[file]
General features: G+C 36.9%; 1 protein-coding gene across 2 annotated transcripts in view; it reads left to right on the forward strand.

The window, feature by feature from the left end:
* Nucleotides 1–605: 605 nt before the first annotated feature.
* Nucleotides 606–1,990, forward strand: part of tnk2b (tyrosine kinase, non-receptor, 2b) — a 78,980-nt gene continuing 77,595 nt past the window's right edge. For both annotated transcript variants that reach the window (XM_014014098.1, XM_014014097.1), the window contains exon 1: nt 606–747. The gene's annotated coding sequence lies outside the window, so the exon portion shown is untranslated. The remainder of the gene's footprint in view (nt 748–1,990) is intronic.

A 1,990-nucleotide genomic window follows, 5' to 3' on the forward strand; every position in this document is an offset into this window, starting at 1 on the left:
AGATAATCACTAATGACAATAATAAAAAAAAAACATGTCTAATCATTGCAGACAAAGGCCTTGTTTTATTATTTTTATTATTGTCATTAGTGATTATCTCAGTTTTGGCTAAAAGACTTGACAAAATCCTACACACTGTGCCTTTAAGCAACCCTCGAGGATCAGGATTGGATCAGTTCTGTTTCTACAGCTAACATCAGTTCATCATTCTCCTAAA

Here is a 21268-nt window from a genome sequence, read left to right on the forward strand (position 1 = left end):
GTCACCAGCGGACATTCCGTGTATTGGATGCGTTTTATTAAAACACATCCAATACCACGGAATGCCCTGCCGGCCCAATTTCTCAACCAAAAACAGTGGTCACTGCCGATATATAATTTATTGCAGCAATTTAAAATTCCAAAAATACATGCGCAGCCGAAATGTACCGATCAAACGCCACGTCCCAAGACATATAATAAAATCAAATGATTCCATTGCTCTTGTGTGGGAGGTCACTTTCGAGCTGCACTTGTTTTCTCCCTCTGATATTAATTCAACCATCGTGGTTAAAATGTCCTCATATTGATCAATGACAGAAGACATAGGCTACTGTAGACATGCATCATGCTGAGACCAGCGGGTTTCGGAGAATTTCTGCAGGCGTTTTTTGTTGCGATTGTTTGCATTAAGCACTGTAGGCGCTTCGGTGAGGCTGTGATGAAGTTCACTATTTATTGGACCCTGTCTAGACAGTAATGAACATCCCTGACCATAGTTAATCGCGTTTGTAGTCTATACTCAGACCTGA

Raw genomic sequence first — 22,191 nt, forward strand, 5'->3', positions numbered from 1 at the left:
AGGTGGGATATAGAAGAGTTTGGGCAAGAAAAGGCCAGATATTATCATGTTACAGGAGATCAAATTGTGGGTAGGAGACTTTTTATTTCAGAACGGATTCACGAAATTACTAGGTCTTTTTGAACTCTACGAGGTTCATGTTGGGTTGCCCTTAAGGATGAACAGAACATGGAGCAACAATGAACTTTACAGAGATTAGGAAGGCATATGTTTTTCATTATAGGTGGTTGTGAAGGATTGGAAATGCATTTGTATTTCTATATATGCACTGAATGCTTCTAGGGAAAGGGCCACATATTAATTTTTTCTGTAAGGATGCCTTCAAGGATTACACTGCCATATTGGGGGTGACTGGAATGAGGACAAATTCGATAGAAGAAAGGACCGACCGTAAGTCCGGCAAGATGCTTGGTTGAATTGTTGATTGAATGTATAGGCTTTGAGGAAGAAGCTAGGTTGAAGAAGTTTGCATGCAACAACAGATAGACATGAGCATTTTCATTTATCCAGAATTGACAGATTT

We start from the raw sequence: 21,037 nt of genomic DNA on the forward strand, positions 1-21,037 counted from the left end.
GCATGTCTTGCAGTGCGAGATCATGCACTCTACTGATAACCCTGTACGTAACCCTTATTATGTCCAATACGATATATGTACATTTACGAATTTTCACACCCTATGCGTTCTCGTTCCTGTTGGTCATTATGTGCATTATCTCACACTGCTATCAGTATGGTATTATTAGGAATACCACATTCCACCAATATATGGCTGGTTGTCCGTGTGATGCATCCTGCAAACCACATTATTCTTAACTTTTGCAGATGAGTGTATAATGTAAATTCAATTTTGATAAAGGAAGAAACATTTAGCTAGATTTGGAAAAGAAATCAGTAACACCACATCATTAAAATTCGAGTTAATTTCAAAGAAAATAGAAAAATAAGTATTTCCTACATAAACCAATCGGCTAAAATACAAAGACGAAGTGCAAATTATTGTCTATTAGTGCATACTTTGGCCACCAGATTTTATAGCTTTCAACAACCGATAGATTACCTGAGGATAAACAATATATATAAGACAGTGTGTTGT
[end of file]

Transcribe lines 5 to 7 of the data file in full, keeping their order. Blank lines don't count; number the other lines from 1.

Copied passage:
A 1,990-nucleotide genomic window follows, 5' to 3' on the forward strand; every position in this document is an offset into this window, starting at 1 on the left:
AGATAATCACTAATGACAATAATAAAAAAAAAACATGTCTAATCATTGCAGACAAAGGCCTTGTTTTATTATTTTTATTATTGTCATTAGTGATTATCTCAGTTTTGGCTAAAAGACTTGACAAAATCCTACACACTGTGCCTTTAAGCAACCCTCGAGGATCAGGATTGGATCAGTTCTGTTTCTACAGCTAACATCAGTTCATCATTCTCCTAAA

Here is a 21268-nt window from a genome sequence, read left to right on the forward strand (position 1 = left end):